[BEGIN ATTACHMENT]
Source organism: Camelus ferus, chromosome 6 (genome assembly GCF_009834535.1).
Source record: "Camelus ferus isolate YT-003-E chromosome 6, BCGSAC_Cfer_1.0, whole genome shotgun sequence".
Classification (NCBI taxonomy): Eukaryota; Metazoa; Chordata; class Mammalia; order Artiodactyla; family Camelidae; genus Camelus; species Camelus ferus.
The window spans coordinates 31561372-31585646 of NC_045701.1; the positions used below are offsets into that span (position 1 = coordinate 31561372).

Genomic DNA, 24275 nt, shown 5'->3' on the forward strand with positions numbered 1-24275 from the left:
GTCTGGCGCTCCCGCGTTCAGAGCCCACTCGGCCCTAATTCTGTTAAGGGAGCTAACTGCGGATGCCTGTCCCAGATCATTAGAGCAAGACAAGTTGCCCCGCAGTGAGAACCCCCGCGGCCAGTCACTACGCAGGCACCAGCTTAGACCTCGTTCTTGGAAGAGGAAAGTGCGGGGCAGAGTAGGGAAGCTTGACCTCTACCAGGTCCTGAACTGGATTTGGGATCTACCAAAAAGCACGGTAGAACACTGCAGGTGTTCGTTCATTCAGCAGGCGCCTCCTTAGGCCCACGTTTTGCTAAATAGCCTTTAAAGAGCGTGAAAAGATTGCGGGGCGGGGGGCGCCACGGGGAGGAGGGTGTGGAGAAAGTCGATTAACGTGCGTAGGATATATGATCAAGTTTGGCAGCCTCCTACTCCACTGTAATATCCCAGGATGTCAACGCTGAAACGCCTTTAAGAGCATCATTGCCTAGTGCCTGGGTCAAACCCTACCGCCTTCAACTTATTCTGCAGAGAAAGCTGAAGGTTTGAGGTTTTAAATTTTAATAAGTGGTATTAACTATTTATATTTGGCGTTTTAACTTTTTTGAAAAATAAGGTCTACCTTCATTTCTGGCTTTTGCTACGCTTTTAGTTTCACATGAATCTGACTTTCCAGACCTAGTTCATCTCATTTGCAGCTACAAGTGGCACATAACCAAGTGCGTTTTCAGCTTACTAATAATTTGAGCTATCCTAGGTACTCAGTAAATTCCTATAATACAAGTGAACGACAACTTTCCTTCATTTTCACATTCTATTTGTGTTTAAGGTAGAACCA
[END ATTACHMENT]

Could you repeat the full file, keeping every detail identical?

Source organism: Camelus ferus, chromosome 6 (genome assembly GCF_009834535.1).
Source record: "Camelus ferus isolate YT-003-E chromosome 6, BCGSAC_Cfer_1.0, whole genome shotgun sequence".
Classification (NCBI taxonomy): Eukaryota; Metazoa; Chordata; class Mammalia; order Artiodactyla; family Camelidae; genus Camelus; species Camelus ferus.
The window spans coordinates 31561372-31585646 of NC_045701.1; the positions used below are offsets into that span (position 1 = coordinate 31561372).

Genomic DNA, 24275 nt, shown 5'->3' on the forward strand with positions numbered 1-24275 from the left:
GTCTGGCGCTCCCGCGTTCAGAGCCCACTCGGCCCTAATTCTGTTAAGGGAGCTAACTGCGGATGCCTGTCCCAGATCATTAGAGCAAGACAAGTTGCCCCGCAGTGAGAACCCCCGCGGCCAGTCACTACGCAGGCACCAGCTTAGACCTCGTTCTTGGAAGAGGAAAGTGCGGGGCAGAGTAGGGAAGCTTGACCTCTACCAGGTCCTGAACTGGATTTGGGATCTACCAAAAAGCACGGTAGAACACTGCAGGTGTTCGTTCATTCAGCAGGCGCCTCCTTAGGCCCACGTTTTGCTAAATAGCCTTTAAAGAGCGTGAAAAGATTGCGGGGCGGGGGGCGCCACGGGGAGGAGGGTGTGGAGAAAGTCGATTAACGTGCGTAGGATATATGATCAAGTTTGGCAGCCTCCTACTCCACTGTAATATCCCAGGATGTCAACGCTGAAACGCCTTTAAGAGCATCATTGCCTAGTGCCTGGGTCAAACCCTACCGCCTTCAACTTATTCTGCAGAGAAAGCTGAAGGTTTGAGGTTTTAAATTTTAATAAGTGGTATTAACTATTTATATTTGGCGTTTTAACTTTTTTGAAAAATAAGGTCTACCTTCATTTCTGGCTTTTGCTACGCTTTTAGTTTCACATGAATCTGACTTTCCAGACCTAGTTCATCTCATTTGCAGCTACAAGTGGCACATAACCAAGTGCGTTTTCAGCTTACTAATAATTTGAGCTATCCTAGGTACTCAGTAAATTCCTATAATACAAGTGAACGACAACTTTCCTTCATTTTCACATTCTATTTGTGTTTAAGGTAGAACCA